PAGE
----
Second blow for India's tsunami victims: heavy monsoon rains

Rows of new shining fiber boats sit on the beach. The hapless fishermen look agonizingly at the rough sea. Less than a year after the devastating tsunami, the worst monsoon rains and floods in 100 years have hit southern Tamil Nadu state, slowing recovery efforts and stamping on morale. "It's nature's second blow to us," says Natrajan, a fisherman in Cuddalore district, who uses only one name.

The heavy downpours began in October, ending five years of drought in Tamil Nadu, but the water seems to be chasing millions of people along the coastline, compounding their misery when they're already struggling to overcome the trauma of the Dec. 26 tsunami. The tsunami killed some 648 people in Cuddalore. The official death toll across India was 10,749. Another 5,640 people, mostly in the Andaman and Nicobar islands, are listed as missing, presumed dead.

The tsunami also sucked away the fishermen's boats and nets and destroyed their homes, leaving thousands with nowhere to live and no means of working. After sitting idle for four months, the Cuddalore fishermen received 1,500 new reinforced plastic and wooden boats from aid agencies. At first, their catches were good, even beyond the pre-tsunami yield, says Gagandeep Singh Bedi, the top district official. But for the past two and a half months, the catch has been extremely small because heavy rain and storms have kept the fishermen on land.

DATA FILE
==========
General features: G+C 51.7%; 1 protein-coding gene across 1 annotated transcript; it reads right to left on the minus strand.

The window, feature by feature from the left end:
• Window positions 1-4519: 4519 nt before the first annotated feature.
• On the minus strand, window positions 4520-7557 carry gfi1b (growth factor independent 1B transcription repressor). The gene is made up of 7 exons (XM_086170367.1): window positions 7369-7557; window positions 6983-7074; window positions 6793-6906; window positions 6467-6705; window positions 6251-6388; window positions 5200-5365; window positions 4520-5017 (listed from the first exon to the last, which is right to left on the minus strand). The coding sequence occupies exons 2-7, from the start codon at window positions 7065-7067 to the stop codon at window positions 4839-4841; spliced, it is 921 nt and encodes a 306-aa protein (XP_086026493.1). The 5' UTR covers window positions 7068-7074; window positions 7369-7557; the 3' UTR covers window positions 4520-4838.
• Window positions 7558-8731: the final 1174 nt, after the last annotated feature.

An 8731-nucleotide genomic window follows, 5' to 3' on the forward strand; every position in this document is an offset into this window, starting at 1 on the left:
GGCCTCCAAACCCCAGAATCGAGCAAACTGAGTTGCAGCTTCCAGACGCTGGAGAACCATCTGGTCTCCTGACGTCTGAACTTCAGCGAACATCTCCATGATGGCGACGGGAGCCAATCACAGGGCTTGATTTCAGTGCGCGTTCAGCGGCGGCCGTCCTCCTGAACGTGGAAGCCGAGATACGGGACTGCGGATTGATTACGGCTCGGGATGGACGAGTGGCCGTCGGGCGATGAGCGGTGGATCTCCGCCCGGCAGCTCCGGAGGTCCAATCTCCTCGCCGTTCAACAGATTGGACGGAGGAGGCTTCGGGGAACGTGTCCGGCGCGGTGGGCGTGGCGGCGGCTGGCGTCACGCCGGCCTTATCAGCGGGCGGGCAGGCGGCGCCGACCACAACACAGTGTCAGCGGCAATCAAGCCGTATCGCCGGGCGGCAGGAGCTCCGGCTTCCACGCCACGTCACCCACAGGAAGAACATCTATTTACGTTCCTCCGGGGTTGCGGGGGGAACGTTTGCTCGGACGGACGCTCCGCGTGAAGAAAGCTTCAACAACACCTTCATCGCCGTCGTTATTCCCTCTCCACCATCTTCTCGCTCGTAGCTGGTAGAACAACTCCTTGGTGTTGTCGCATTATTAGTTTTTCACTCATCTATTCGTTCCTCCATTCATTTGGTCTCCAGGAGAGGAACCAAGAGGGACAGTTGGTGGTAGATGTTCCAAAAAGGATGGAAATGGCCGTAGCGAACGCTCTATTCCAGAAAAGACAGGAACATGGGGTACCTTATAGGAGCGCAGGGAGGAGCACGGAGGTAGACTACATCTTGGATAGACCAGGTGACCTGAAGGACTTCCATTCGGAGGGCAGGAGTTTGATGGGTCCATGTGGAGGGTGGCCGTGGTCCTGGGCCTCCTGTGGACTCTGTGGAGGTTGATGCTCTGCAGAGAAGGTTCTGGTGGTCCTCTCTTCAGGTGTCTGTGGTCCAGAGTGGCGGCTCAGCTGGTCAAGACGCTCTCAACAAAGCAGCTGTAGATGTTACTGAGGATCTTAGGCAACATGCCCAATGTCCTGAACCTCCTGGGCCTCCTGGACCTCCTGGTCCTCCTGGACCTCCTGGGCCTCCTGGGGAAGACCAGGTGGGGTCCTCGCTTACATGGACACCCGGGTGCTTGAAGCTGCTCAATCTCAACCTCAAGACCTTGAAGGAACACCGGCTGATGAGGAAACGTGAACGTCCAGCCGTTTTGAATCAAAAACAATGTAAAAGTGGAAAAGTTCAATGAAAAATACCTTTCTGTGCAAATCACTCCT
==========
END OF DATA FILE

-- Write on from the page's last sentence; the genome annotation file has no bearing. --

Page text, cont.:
The fishermen are hoping that the January-March season, which often brings prawns, squid and expensive varieties of fish, will mean good profits from exports to Europe. For now, though, they're just waiting out the rain. The latest monsoon deluges have killed 430 people and left a half million homeless in Tamil Nadu alone. The wet season, which began in October, typically runs until the first week of January.

Twenty-two of the state's 30 districts have been hit by monsoon floods, including Cuddalore and Nagapattinam, the districts also worst-hit by the tsunami. Cuddalore has received 13.45 centimeters (5.30 inches) of rain since October, more than double the annual average, according to the Madras Meteorological Department.

The rains have also slowed efforts to move tsunami survivors into permanent housing, meaning that thousands of people are forced to continue living in water-logged temporary shelters with dirt floors and walls made of corrugated cardboard.

State authorities had planned to hand over 1,200 newly built homes to tsunami survivors in Cuddalore district to mark a year since the disaster next Monday, but the rains have delayed that plan by at least five weeks, Bedi said, reports the AP. N.U.

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